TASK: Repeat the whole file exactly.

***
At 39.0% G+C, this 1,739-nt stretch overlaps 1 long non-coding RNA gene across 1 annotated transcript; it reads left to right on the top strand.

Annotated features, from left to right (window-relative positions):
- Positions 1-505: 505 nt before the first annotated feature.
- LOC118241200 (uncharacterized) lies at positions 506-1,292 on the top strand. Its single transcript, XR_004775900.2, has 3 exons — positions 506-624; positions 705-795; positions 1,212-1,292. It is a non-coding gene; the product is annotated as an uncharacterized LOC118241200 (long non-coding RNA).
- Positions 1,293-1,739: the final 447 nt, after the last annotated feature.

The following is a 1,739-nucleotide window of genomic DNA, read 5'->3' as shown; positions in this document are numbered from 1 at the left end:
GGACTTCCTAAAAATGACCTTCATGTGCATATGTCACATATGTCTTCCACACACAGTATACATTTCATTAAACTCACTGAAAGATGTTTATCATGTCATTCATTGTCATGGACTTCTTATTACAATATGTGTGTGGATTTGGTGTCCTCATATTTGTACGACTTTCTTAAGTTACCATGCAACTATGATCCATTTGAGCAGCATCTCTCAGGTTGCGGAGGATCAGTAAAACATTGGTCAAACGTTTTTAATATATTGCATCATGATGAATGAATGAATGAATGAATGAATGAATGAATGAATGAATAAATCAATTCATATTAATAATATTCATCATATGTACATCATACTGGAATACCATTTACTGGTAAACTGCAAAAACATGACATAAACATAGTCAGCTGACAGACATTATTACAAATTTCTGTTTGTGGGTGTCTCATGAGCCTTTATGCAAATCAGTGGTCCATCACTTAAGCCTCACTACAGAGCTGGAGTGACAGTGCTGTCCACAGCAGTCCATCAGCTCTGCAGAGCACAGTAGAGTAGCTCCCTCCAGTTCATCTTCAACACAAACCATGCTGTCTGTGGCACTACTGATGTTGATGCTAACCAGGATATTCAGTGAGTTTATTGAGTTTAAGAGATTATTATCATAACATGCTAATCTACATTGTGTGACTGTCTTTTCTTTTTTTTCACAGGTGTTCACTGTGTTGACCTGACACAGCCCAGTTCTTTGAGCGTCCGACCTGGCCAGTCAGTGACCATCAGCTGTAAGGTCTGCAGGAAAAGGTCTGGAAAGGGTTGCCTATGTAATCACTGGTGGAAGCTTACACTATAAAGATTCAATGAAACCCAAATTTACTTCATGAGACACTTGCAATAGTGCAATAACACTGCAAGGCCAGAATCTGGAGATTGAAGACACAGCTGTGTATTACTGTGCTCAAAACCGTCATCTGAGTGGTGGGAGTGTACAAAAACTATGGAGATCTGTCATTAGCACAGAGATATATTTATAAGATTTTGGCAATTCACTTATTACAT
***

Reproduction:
At 39.0% G+C, this 1,739-nt stretch overlaps 1 long non-coding RNA gene across 1 annotated transcript; it reads left to right on the top strand.

Annotated features, from left to right (window-relative positions):
- Positions 1-505: 505 nt before the first annotated feature.
- LOC118241200 (uncharacterized) lies at positions 506-1,292 on the top strand. Its single transcript, XR_004775900.2, has 3 exons — positions 506-624; positions 705-795; positions 1,212-1,292. It is a non-coding gene; the product is annotated as an uncharacterized LOC118241200 (long non-coding RNA).
- Positions 1,293-1,739: the final 447 nt, after the last annotated feature.

The following is a 1,739-nucleotide window of genomic DNA, read 5'->3' as shown; positions in this document are numbered from 1 at the left end:
GGACTTCCTAAAAATGACCTTCATGTGCATATGTCACATATGTCTTCCACACACAGTATACATTTCATTAAACTCACTGAAAGATGTTTATCATGTCATTCATTGTCATGGACTTCTTATTACAATATGTGTGTGGATTTGGTGTCCTCATATTTGTACGACTTTCTTAAGTTACCATGCAACTATGATCCATTTGAGCAGCATCTCTCAGGTTGCGGAGGATCAGTAAAACATTGGTCAAACGTTTTTAATATATTGCATCATGATGAATGAATGAATGAATGAATGAATGAATGAATGAATGAATAAATCAATTCATATTAATAATATTCATCATATGTACATCATACTGGAATACCATTTACTGGTAAACTGCAAAAACATGACATAAACATAGTCAGCTGACAGACATTATTACAAATTTCTGTTTGTGGGTGTCTCATGAGCCTTTATGCAAATCAGTGGTCCATCACTTAAGCCTCACTACAGAGCTGGAGTGACAGTGCTGTCCACAGCAGTCCATCAGCTCTGCAGAGCACAGTAGAGTAGCTCCCTCCAGTTCATCTTCAACACAAACCATGCTGTCTGTGGCACTACTGATGTTGATGCTAACCAGGATATTCAGTGAGTTTATTGAGTTTAAGAGATTATTATCATAACATGCTAATCTACATTGTGTGACTGTCTTTTCTTTTTTTTCACAGGTGTTCACTGTGTTGACCTGACACAGCCCAGTTCTTTGAGCGTCCGACCTGGCCAGTCAGTGACCATCAGCTGTAAGGTCTGCAGGAAAAGGTCTGGAAAGGGTTGCCTATGTAATCACTGGTGGAAGCTTACACTATAAAGATTCAATGAAACCCAAATTTACTTCATGAGACACTTGCAATAGTGCAATAACACTGCAAGGCCAGAATCTGGAGATTGAAGACACAGCTGTGTATTACTGTGCTCAAAACCGTCATCTGAGTGGTGGGAGTGTACAAAAACTATGGAGATCTGTCATTAGCACAGAGATATATTTATAAGATTTTGGCAATTCACTTATTACAT